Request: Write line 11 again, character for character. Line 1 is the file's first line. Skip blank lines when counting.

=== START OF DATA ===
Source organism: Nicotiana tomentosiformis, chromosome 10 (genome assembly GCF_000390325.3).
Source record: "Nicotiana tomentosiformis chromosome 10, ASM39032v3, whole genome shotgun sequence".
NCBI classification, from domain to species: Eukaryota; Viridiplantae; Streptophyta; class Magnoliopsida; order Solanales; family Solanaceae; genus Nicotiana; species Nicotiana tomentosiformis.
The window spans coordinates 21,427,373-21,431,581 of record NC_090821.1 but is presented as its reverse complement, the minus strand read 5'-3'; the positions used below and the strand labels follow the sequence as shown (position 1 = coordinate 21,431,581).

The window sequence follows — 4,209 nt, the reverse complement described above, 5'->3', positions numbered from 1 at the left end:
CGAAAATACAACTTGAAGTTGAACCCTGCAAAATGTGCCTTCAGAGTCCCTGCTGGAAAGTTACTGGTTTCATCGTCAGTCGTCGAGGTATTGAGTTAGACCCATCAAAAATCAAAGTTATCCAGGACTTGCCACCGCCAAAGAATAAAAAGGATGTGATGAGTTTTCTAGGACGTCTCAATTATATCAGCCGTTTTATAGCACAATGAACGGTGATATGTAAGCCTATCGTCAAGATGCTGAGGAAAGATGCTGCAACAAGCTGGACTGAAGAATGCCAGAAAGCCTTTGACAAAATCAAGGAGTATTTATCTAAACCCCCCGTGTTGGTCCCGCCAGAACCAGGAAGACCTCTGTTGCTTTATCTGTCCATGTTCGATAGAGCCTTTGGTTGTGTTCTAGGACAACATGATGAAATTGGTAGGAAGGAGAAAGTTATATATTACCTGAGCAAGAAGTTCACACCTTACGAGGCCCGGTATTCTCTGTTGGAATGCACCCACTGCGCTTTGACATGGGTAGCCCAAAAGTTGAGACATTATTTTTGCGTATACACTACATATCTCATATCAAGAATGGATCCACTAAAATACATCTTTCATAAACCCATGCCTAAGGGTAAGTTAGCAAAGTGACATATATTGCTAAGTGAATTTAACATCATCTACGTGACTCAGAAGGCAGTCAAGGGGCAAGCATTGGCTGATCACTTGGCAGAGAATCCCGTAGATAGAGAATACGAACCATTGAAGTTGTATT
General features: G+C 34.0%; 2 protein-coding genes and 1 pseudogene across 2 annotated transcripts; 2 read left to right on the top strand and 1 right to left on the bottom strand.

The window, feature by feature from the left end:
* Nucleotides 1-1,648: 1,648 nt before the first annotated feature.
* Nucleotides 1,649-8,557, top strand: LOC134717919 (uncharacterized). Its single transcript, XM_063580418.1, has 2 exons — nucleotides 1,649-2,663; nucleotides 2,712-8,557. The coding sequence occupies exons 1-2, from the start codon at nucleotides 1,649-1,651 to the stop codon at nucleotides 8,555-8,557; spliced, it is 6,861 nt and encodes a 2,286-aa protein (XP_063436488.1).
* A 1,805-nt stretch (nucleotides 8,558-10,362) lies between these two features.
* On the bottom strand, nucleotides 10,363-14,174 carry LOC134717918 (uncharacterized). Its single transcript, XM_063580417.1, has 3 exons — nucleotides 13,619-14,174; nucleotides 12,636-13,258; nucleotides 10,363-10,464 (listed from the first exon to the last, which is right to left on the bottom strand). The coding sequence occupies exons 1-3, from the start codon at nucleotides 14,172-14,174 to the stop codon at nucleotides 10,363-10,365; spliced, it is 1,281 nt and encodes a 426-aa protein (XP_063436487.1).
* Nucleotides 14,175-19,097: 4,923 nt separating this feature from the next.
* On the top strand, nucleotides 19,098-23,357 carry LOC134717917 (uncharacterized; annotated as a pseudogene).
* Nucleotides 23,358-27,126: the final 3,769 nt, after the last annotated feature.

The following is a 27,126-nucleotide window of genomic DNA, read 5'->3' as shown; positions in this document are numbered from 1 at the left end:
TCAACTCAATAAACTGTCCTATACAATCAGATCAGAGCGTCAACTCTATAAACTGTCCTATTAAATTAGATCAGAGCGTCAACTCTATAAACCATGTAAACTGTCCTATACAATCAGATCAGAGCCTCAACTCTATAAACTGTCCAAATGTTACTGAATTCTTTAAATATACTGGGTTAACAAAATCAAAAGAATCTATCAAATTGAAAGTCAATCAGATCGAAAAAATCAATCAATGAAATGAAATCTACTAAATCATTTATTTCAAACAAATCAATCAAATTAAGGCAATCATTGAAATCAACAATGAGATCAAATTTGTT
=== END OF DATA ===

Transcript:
* A 1,805-nt stretch (nucleotides 8,558-10,362) lies between these two features.